COVID-19 and Student Learning in the United States: The Hurt Could Last a Lifetime

Research Rundown Issue: August '20
Publisher: McKinsey and Company
Date Published: June '20


McKinsey analyzed the potential long-term damage that COVID-19 related school closures will have on students and the US economy. Using statistical modeling and academic studies, McKinsey looked at three scenarios for a return to in-person learning—fall 2020, January 2021, and fall 2021—amongst three different groups of students. For all three scenarios, their projections found that learning loss will be greatest amongst low-income, Black, and Latino students. In addition to the learning loss, the report found that COVID-19 closures will also likely increase high school dropout rates for those student groups.

The authors also noted that the negative impacts of learning loss may extend beyond the pandemic due to the current and forthcoming economic stressors on state budgets, noting: “Cuts to K–12 education are likely to hit low-income and racial- and ethnic-minority students disproportionately, and that could further widen the achievement gap.”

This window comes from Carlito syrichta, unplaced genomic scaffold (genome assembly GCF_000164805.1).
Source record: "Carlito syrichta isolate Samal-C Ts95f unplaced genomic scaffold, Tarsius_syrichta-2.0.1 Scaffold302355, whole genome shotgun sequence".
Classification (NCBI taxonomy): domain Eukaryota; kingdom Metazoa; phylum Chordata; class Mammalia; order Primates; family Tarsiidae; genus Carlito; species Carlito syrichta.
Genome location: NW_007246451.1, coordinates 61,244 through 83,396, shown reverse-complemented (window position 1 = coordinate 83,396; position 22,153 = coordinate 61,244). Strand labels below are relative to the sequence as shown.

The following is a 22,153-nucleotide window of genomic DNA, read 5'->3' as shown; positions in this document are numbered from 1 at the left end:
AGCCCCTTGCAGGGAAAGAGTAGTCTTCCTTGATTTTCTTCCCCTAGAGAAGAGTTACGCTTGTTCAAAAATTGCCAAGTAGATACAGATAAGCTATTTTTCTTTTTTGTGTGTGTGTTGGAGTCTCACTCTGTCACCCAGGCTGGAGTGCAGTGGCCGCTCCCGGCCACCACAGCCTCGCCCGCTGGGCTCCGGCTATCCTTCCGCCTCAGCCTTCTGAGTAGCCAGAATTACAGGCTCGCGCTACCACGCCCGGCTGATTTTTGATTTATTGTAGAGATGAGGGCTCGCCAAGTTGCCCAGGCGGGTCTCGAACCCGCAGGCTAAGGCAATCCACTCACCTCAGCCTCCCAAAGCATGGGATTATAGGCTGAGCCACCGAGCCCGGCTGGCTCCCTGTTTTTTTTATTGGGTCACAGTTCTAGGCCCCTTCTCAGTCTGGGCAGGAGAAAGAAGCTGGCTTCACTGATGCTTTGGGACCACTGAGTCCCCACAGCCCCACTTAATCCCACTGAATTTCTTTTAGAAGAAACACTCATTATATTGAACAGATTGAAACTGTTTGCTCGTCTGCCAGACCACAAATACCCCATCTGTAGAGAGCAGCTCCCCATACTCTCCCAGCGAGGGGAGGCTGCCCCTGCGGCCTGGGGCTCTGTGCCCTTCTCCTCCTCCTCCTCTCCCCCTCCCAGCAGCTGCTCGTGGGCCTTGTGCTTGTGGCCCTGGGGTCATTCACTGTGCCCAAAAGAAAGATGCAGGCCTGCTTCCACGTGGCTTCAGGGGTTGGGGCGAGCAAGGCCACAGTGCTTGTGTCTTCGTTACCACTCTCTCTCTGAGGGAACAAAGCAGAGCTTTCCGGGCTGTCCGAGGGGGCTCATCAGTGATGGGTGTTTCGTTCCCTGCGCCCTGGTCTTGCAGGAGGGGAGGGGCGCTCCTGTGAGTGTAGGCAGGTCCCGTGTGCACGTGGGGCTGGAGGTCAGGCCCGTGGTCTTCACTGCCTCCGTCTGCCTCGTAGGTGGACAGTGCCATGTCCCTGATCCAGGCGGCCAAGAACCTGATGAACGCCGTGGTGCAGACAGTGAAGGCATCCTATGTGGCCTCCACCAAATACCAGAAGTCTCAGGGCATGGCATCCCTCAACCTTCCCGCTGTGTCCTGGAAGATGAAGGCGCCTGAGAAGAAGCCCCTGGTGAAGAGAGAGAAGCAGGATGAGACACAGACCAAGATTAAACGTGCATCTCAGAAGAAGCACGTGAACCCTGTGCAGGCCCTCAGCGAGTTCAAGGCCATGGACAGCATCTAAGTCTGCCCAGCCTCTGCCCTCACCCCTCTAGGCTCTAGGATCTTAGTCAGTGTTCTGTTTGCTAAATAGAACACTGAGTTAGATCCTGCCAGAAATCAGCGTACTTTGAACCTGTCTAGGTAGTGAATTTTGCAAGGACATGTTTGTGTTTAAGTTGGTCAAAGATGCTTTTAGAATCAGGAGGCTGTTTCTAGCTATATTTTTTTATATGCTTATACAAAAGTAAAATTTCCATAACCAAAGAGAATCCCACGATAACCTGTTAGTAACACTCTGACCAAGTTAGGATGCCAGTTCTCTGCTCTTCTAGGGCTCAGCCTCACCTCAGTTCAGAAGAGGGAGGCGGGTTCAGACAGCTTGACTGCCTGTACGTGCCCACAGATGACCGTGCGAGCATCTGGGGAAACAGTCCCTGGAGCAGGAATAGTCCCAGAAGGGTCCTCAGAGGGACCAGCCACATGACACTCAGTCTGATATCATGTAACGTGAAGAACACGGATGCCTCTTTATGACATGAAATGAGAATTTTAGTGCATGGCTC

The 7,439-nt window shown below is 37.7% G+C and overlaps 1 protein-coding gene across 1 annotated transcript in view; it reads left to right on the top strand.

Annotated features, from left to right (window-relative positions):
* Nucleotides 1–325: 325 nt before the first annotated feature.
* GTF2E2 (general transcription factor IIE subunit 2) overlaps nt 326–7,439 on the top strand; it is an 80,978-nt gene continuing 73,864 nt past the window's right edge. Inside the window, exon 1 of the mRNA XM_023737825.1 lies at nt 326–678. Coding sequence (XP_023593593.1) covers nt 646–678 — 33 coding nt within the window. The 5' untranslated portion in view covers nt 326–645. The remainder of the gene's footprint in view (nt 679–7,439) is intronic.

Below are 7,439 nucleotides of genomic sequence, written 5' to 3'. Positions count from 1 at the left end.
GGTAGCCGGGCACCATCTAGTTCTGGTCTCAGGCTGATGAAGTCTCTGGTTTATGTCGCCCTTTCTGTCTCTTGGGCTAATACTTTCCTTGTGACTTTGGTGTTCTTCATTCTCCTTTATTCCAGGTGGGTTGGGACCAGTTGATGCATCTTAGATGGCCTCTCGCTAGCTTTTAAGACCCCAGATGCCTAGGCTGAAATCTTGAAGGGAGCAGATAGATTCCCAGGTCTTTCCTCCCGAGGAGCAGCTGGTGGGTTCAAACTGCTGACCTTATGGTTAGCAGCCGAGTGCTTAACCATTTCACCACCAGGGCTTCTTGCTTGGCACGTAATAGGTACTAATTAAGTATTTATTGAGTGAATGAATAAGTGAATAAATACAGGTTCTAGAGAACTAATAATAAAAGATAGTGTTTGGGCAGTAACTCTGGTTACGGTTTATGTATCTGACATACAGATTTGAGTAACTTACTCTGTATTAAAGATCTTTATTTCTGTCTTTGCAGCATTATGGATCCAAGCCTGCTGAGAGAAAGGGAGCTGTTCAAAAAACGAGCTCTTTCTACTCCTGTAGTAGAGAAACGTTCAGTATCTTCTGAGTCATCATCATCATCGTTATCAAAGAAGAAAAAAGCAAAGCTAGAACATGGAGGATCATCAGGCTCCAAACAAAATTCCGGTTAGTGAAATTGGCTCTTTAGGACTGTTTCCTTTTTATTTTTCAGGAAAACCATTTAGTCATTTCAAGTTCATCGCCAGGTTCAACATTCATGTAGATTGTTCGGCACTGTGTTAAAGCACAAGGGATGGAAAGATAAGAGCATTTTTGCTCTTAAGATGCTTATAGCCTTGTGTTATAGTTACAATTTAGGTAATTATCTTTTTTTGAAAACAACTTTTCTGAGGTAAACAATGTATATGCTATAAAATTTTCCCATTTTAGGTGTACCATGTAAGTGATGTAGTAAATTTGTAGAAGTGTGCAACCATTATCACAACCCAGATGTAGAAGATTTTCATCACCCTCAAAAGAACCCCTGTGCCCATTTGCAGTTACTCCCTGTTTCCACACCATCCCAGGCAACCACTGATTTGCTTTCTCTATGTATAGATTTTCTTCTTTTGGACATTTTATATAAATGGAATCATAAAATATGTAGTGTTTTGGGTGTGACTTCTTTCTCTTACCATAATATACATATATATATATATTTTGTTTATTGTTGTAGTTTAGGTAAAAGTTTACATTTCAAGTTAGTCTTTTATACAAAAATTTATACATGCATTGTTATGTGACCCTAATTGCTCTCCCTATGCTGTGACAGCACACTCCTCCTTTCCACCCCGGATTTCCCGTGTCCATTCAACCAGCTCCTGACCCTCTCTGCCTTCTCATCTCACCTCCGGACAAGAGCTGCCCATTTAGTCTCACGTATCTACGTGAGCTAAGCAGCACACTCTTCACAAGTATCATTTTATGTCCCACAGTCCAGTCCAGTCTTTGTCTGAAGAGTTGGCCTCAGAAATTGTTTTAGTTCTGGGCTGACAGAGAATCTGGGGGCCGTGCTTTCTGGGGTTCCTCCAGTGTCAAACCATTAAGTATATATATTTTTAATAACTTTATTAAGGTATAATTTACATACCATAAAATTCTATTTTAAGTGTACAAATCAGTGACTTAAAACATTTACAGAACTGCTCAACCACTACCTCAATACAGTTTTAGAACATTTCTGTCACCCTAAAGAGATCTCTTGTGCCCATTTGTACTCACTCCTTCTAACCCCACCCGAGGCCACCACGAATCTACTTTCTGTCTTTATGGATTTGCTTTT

The report also estimated that the economic impact of learning loss and higher dropout rates translates into an estimated impact of the current K-12 student cohort losing $110 billion in annual earnings, which has significant negative long-term implications. The report ended with a call to action to: 1) provide teachers with the support they need to effectively advance students’ social-emotional needs and 2) ensure that all students have devices and the internet.

Why This Matters in Minnesota

These findings align with other projections, making it clear that we need to take COVID’s academic impact seriously. It’s important that all schools and districts have clear plans for supporting students in the fall and beyond. In the short term, this means districts and charter schools must also ensure comparable rigor across different schooling models, and should strongly consider offering limited, prioritized in-person services to meet the needs of younger learners, students with special needs, English Learners, and those who face barriers to distance learning at home.

Read the full analysis